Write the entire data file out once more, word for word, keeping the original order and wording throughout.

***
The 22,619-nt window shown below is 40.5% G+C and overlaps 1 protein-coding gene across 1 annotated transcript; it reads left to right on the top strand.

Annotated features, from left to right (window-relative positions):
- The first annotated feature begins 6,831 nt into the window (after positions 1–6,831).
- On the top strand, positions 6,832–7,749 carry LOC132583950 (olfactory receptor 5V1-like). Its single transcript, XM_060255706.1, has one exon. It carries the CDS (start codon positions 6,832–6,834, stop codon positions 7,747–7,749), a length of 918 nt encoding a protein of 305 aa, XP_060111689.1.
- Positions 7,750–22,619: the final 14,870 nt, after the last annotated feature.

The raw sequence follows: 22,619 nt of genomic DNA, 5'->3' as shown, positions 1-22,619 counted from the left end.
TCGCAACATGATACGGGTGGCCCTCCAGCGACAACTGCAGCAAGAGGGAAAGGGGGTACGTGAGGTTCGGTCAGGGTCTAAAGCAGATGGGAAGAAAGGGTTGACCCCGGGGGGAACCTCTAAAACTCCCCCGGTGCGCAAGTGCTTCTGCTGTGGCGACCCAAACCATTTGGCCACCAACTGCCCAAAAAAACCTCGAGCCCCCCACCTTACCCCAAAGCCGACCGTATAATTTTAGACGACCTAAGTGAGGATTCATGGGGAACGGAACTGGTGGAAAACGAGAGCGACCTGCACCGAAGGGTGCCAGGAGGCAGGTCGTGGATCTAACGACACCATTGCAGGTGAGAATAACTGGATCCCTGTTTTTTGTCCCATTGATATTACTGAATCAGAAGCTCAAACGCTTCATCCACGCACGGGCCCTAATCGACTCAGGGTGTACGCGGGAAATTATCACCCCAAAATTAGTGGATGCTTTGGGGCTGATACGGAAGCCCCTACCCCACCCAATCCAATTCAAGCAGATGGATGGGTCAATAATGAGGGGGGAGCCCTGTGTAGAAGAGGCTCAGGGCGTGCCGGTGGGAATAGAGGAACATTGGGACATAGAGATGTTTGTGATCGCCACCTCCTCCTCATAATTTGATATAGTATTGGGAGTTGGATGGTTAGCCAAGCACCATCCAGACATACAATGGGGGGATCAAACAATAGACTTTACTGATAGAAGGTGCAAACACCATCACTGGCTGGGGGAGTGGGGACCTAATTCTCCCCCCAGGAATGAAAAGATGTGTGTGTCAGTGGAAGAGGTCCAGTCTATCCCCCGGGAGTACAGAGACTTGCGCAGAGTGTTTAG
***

The 22,619-nt window shown below is 40.5% G+C and overlaps 1 protein-coding gene across 1 annotated transcript; it reads left to right on the top strand.

Annotated features, from left to right (window-relative positions):
- The first annotated feature begins 6,831 nt into the window (after positions 1–6,831).
- On the top strand, positions 6,832–7,749 carry LOC132583950 (olfactory receptor 5V1-like). Its single transcript, XM_060255706.1, has one exon. It carries the CDS (start codon positions 6,832–6,834, stop codon positions 7,747–7,749), a length of 918 nt encoding a protein of 305 aa, XP_060111689.1.
- Positions 7,750–22,619: the final 14,870 nt, after the last annotated feature.

The raw sequence follows: 22,619 nt of genomic DNA, 5'->3' as shown, positions 1-22,619 counted from the left end.
TCGCAACATGATACGGGTGGCCCTCCAGCGACAACTGCAGCAAGAGGGAAAGGGGGTACGTGAGGTTCGGTCAGGGTCTAAAGCAGATGGGAAGAAAGGGTTGACCCCGGGGGGAACCTCTAAAACTCCCCCGGTGCGCAAGTGCTTCTGCTGTGGCGACCCAAACCATTTGGCCACCAACTGCCCAAAAAAACCTCGAGCCCCCCACCTTACCCCAAAGCCGACCGTATAATTTTAGACGACCTAAGTGAGGATTCATGGGGAACGGAACTGGTGGAAAACGAGAGCGACCTGCACCGAAGGGTGCCAGGAGGCAGGTCGTGGATCTAACGACACCATTGCAGGTGAGAATAACTGGATCCCTGTTTTTTGTCCCATTGATATTACTGAATCAGAAGCTCAAACGCTTCATCCACGCACGGGCCCTAATCGACTCAGGGTGTACGCGGGAAATTATCACCCCAAAATTAGTGGATGCTTTGGGGCTGATACGGAAGCCCCTACCCCACCCAATCCAATTCAAGCAGATGGATGGGTCAATAATGAGGGGGGAGCCCTGTGTAGAAGAGGCTCAGGGCGTGCCGGTGGGAATAGAGGAACATTGGGACATAGAGATGTTTGTGATCGCCACCTCCTCCTCATAATTTGATATAGTATTGGGAGTTGGATGGTTAGCCAAGCACCATCCAGACATACAATGGGGGGATCAAACAATAGACTTTACTGATAGAAGGTGCAAACACCATCACTGGCTGGGGGAGTGGGGACCTAATTCTCCCCCCAGGAATGAAAAGATGTGTGTGTCAGTGGAAGAGGTCCAGTCTATCCCCCGGGAGTACAGAGACTTGCGCAGAGTGTTTAG